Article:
What are the Benefits of a Trust
There are a number of possible benefits from establishing a trust. In particular:
– Creditor protection. If assets are owned by a trust, they do not belong to the person who established the trust (or the beneficiaries of the trust) and that person’s creditors cannot claim an interest in those assets. For example, if a beneficiary of a trust becomes bankrupt, their creditors are generally not entitled to claim the assets of the trust. This can also be the case where a former spouse or partner of a person claims part of their assets when their relationship breaks up.
– Flexibility and control. The beneficiaries of a trust can be a large group eg, the person who established the trust, their children, grandchildren, brothers and sisters, nieces and nephews, etc. The trustee decides who of these are to receive any benefit under the trust. A person can set out in their will who is to receive their property after they die. However, wills can be challenged in court. If a person moves their assets to a trust, then those assets would generally not be covered by their will or any challenge to that will.
– Tax. An NZ foreign trust does not pay New Zealand tax on income earned outside New Zealand and that income is not taxed in New Zealand when distributed to a nonresident beneficiary of the trust.
What is an NZ Foreign Trust?
For New Zealand income tax purposes, trusts are divided into three types. An NZ ‘foreign trust’ is a trust where:
– the trustee of the trust is resident in New Zealand for tax purposes; and
– and no ‘settlor’ of the trust is resident in New Zealand.
A company incorporated in New Zealand is resident in New Zealand for tax purposes.
The ‘settlor’ of a trust is the person who gives the property that is the subject of the trust to the trustee. For tax purposes, this definition is extended to include, broadly, any person that transfers a benefit to a trust. For example, a person who lends money to the trustee of a trust at a below market rate of interest will be a settlor of the trust for tax purposes.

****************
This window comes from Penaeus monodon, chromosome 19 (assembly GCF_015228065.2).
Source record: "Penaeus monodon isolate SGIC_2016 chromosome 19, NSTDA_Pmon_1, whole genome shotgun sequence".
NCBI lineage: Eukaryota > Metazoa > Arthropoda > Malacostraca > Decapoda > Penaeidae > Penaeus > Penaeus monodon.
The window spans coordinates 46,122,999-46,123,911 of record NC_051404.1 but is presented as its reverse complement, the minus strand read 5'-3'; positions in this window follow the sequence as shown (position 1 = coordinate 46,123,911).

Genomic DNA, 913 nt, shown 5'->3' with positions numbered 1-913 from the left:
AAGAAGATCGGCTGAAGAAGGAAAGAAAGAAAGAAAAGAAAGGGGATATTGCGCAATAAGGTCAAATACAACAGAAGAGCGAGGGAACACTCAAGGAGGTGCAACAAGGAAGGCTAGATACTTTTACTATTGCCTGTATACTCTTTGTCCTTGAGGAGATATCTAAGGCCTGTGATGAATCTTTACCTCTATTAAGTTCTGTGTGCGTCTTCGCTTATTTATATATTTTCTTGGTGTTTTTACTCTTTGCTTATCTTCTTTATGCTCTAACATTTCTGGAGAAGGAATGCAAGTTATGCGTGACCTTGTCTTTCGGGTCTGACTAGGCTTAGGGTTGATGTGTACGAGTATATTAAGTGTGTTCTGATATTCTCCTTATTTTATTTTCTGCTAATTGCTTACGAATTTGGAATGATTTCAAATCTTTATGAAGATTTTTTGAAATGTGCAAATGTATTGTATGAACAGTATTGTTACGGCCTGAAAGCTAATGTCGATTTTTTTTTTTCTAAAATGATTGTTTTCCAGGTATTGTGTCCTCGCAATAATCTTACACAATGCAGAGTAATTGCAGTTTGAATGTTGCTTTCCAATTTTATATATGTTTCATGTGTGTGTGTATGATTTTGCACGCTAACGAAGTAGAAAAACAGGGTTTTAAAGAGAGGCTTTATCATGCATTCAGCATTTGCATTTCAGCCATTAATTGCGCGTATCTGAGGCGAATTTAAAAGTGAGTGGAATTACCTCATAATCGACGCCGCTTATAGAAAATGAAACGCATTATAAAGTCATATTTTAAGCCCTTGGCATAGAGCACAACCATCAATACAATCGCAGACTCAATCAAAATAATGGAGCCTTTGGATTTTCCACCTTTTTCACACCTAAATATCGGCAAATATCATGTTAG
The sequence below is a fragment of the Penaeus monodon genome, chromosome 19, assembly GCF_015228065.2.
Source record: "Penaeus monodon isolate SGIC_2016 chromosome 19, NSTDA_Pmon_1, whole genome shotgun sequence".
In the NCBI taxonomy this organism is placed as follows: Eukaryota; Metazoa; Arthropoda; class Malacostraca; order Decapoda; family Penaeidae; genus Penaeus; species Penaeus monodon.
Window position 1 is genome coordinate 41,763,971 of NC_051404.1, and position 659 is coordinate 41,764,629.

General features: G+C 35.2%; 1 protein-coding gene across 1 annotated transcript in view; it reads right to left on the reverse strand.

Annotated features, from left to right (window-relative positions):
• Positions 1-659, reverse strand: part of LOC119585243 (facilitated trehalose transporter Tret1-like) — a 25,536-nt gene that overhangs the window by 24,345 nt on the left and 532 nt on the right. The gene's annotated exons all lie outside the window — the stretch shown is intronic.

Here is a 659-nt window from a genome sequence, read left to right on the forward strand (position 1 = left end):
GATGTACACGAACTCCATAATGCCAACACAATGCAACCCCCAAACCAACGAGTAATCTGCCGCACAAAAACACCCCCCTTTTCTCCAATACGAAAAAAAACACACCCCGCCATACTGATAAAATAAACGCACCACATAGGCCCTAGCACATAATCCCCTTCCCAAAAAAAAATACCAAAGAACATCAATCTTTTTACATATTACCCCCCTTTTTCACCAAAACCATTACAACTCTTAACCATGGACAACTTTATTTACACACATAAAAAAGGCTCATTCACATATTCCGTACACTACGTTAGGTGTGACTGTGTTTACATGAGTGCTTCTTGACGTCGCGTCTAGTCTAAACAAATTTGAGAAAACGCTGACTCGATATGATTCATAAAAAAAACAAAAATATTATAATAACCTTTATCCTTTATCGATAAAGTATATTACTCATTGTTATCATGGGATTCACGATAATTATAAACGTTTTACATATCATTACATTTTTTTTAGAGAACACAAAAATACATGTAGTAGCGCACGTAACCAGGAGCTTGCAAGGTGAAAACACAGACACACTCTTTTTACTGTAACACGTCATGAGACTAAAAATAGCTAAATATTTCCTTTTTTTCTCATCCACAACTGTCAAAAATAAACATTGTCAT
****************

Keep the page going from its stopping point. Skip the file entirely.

When a trust is an NZ foreign trust, it does not pay New Zealand income tax on income that has a source outside New Zealand. That is, income such as dividends paid on shares in a company not resident in New Zealand, interest paid on money on deposit outside New Zealand and royalties paid for the use of intellectual property outside New Zealand.
Where an NZ foreign trust then distributes income with a source outside of New Zealand to a beneficiary of the trust who is not resident in New Zealand, the beneficiary is also not subject to New Zealand tax on that amount
If a person who is a settler of a trust that has been treated as an NZ foreign trust decides to become resident in New Zealand the tax treatment of the trust would change.
Note: The information in this fact sheet is of a general nature only and should not be relied on as legal advice. If you are interested in establishing a NZ foreign trust, we can discuss the detailed provisions with you based on your particular circumstances and requirements.